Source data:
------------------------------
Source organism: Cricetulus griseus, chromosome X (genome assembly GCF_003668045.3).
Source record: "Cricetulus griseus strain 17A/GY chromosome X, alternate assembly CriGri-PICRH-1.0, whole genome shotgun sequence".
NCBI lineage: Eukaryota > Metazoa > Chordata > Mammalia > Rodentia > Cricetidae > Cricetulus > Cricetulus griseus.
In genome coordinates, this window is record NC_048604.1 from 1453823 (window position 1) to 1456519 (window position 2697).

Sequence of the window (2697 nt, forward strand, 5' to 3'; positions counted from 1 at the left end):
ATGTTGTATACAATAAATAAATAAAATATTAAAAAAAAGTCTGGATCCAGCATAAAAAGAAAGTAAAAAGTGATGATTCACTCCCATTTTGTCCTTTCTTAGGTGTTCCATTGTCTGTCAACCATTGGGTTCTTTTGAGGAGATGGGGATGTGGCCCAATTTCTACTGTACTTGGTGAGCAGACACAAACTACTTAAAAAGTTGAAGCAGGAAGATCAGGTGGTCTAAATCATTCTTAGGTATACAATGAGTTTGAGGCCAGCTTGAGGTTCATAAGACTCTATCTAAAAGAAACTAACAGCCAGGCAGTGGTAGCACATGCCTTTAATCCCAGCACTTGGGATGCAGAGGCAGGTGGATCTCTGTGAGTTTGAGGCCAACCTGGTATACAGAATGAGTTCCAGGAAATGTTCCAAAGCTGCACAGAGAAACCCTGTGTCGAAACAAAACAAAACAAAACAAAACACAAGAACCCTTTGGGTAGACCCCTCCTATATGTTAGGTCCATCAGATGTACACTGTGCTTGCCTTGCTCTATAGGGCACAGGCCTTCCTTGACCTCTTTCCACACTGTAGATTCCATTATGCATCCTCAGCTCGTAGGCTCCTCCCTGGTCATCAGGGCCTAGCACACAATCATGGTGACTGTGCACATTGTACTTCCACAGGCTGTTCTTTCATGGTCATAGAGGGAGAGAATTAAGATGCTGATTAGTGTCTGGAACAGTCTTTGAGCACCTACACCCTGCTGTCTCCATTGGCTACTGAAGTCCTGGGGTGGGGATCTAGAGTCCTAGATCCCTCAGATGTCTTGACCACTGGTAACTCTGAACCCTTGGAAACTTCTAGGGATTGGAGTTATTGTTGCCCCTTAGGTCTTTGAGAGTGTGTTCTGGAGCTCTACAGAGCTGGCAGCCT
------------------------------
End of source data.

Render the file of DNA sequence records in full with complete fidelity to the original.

Source organism: Cricetulus griseus, chromosome X (genome assembly GCF_003668045.3).
Source record: "Cricetulus griseus strain 17A/GY chromosome X, alternate assembly CriGri-PICRH-1.0, whole genome shotgun sequence".
NCBI lineage: Eukaryota > Metazoa > Chordata > Mammalia > Rodentia > Cricetidae > Cricetulus > Cricetulus griseus.
In genome coordinates, this window is record NC_048604.1 from 1453823 (window position 1) to 1456519 (window position 2697).

Sequence of the window (2697 nt, forward strand, 5' to 3'; positions counted from 1 at the left end):
ATGTTGTATACAATAAATAAATAAAATATTAAAAAAAAGTCTGGATCCAGCATAAAAAGAAAGTAAAAAGTGATGATTCACTCCCATTTTGTCCTTTCTTAGGTGTTCCATTGTCTGTCAACCATTGGGTTCTTTTGAGGAGATGGGGATGTGGCCCAATTTCTACTGTACTTGGTGAGCAGACACAAACTACTTAAAAAGTTGAAGCAGGAAGATCAGGTGGTCTAAATCATTCTTAGGTATACAATGAGTTTGAGGCCAGCTTGAGGTTCATAAGACTCTATCTAAAAGAAACTAACAGCCAGGCAGTGGTAGCACATGCCTTTAATCCCAGCACTTGGGATGCAGAGGCAGGTGGATCTCTGTGAGTTTGAGGCCAACCTGGTATACAGAATGAGTTCCAGGAAATGTTCCAAAGCTGCACAGAGAAACCCTGTGTCGAAACAAAACAAAACAAAACAAAACACAAGAACCCTTTGGGTAGACCCCTCCTATATGTTAGGTCCATCAGATGTACACTGTGCTTGCCTTGCTCTATAGGGCACAGGCCTTCCTTGACCTCTTTCCACACTGTAGATTCCATTATGCATCCTCAGCTCGTAGGCTCCTCCCTGGTCATCAGGGCCTAGCACACAATCATGGTGACTGTGCACATTGTACTTCCACAGGCTGTTCTTTCATGGTCATAGAGGGAGAGAATTAAGATGCTGATTAGTGTCTGGAACAGTCTTTGAGCACCTACACCCTGCTGTCTCCATTGGCTACTGAAGTCCTGGGGTGGGGATCTAGAGTCCTAGATCCCTCAGATGTCTTGACCACTGGTAACTCTGAACCCTTGGAAACTTCTAGGGATTGGAGTTATTGTTGCCCCTTAGGTCTTTGAGAGTGTGTTCTGGAGCTCTACAGAGCTGGCAGCCT